The Law-Medicine Center
The Law-Medicine Center

Case Western Reserve University School of Law

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U.S. Dept. of Education - Office for Civil Rights

Ann Hoelzel

The Law-Medicine Center’s support of my summer internship at the U.S. Department of Education’s Office for Civil Rights enabled me to work on cutting-edge issues in disability law. I gained valuable legal experience while working in an area that ignites my passion.

I would recommend summer placement with the U.S. Department of Education, Office for Civil Rights to any student interested in disability law, gender equality, race discrimination, or other aspects of civil rights. Interns deal with legislation that has significant impact in educational settings, and previous exposure to application in educational settings is helpful, but not required.

The office provided an ambassador to interns. This was helpful in getting started, as I immediately knew who to reach out to as a point of contact and as a mentor to help with legal questions and in assessing and managing the workload. However, project work came from various attorneys throughout the office. The office did a nice job of dividing up project work among the interns, and regular check-ins ensured effective communication with the attorneys involved.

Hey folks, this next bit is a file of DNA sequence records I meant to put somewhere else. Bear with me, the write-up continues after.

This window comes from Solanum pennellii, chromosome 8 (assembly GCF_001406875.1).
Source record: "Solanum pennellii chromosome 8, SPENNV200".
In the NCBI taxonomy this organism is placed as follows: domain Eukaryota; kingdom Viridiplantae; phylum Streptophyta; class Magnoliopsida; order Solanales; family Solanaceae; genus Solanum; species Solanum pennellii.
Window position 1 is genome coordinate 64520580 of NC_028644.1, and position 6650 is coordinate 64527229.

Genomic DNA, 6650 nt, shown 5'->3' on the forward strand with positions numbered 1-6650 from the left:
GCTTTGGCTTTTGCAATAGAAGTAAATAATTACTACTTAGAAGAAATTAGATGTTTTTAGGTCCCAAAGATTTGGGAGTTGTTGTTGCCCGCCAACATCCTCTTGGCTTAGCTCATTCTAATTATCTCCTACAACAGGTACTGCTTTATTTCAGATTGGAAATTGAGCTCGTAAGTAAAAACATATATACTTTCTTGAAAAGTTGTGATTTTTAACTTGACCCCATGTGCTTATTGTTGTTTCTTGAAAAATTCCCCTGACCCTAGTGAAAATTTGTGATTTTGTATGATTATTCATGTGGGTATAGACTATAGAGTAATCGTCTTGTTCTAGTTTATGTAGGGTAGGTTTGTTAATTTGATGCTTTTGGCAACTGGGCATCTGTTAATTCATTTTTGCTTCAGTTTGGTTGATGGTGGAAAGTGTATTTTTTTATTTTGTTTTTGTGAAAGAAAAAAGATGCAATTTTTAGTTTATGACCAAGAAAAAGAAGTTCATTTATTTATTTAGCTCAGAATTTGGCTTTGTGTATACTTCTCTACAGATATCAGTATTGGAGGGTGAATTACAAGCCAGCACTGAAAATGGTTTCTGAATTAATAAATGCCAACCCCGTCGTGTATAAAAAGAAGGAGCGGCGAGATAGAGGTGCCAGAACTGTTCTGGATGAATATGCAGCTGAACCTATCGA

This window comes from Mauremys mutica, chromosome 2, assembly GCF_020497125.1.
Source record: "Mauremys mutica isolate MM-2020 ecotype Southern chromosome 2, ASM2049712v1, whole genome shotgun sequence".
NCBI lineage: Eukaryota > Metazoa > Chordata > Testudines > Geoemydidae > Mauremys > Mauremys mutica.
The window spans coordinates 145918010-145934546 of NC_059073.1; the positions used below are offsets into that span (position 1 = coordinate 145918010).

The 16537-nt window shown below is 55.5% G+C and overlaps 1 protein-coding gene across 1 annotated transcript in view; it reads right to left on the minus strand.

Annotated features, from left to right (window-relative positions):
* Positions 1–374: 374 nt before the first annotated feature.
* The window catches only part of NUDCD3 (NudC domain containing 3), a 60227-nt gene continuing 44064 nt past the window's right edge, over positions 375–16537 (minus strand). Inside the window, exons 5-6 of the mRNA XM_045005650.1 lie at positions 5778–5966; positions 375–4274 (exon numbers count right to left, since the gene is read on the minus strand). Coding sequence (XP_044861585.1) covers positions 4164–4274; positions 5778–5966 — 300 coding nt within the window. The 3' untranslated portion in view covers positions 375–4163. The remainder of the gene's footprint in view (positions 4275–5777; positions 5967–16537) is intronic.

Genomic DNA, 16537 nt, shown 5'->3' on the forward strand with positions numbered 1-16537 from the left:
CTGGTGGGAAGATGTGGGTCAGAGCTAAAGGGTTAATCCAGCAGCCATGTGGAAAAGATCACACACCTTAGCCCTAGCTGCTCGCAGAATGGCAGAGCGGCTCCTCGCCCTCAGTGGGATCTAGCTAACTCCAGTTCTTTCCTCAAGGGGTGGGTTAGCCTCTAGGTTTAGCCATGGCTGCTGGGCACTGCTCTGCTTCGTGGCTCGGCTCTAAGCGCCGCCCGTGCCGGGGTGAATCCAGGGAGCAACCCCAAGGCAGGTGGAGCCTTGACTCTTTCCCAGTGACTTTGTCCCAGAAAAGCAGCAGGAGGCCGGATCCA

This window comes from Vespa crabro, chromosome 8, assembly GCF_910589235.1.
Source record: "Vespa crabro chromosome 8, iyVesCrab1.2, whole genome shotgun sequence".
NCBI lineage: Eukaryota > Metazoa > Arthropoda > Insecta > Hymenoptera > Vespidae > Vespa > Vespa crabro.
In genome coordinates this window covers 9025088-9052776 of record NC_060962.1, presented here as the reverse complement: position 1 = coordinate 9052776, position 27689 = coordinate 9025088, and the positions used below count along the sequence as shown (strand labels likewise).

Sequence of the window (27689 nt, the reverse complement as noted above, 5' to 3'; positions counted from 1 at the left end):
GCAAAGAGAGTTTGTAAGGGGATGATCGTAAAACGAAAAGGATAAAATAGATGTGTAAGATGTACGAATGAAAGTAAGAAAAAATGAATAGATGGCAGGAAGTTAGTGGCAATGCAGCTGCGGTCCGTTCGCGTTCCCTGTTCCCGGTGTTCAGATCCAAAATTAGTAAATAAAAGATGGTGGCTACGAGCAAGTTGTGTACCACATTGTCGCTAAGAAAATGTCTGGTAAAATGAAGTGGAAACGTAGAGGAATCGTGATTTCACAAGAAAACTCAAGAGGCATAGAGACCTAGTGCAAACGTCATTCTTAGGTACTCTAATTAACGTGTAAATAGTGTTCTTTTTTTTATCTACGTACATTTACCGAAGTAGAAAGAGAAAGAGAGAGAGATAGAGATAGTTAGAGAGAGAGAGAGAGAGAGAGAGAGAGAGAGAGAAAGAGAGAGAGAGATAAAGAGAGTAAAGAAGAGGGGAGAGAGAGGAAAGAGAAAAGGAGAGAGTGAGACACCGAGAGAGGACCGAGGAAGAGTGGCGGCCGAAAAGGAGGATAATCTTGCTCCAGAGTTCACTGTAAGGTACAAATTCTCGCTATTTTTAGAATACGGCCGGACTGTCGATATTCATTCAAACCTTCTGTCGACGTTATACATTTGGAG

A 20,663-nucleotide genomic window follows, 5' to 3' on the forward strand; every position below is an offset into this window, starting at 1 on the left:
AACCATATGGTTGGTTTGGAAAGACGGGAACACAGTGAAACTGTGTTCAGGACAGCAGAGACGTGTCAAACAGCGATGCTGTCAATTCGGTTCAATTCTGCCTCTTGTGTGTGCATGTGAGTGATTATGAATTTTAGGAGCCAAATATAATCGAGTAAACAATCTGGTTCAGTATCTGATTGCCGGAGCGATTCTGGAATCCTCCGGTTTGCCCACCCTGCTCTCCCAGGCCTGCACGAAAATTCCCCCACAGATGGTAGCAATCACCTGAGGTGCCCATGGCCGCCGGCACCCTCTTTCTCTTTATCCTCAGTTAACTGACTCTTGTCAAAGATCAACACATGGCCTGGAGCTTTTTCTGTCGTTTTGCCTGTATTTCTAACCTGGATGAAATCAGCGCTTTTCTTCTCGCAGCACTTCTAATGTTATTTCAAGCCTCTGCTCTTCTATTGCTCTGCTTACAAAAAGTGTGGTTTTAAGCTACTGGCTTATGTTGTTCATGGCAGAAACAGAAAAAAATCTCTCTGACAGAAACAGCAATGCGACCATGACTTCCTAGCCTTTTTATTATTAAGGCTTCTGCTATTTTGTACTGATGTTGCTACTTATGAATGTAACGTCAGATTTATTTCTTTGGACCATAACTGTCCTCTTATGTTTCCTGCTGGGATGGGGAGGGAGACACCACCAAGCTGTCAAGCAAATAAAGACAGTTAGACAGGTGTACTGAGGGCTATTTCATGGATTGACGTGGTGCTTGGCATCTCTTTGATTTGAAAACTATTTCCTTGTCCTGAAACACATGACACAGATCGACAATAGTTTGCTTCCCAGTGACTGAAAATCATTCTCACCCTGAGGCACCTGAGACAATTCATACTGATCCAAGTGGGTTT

The Department of Education offered extensive organized training sessions as well as ample real-world opportunities ranging from phone contact with parties to writing experience to data analysis. Even outside training opportunities were offered to interns as well as employees. I learned a great deal over the course of the summer.

It is worthwhile to note to a student that might be interested that parking is unpaid, so plan for this in your budget.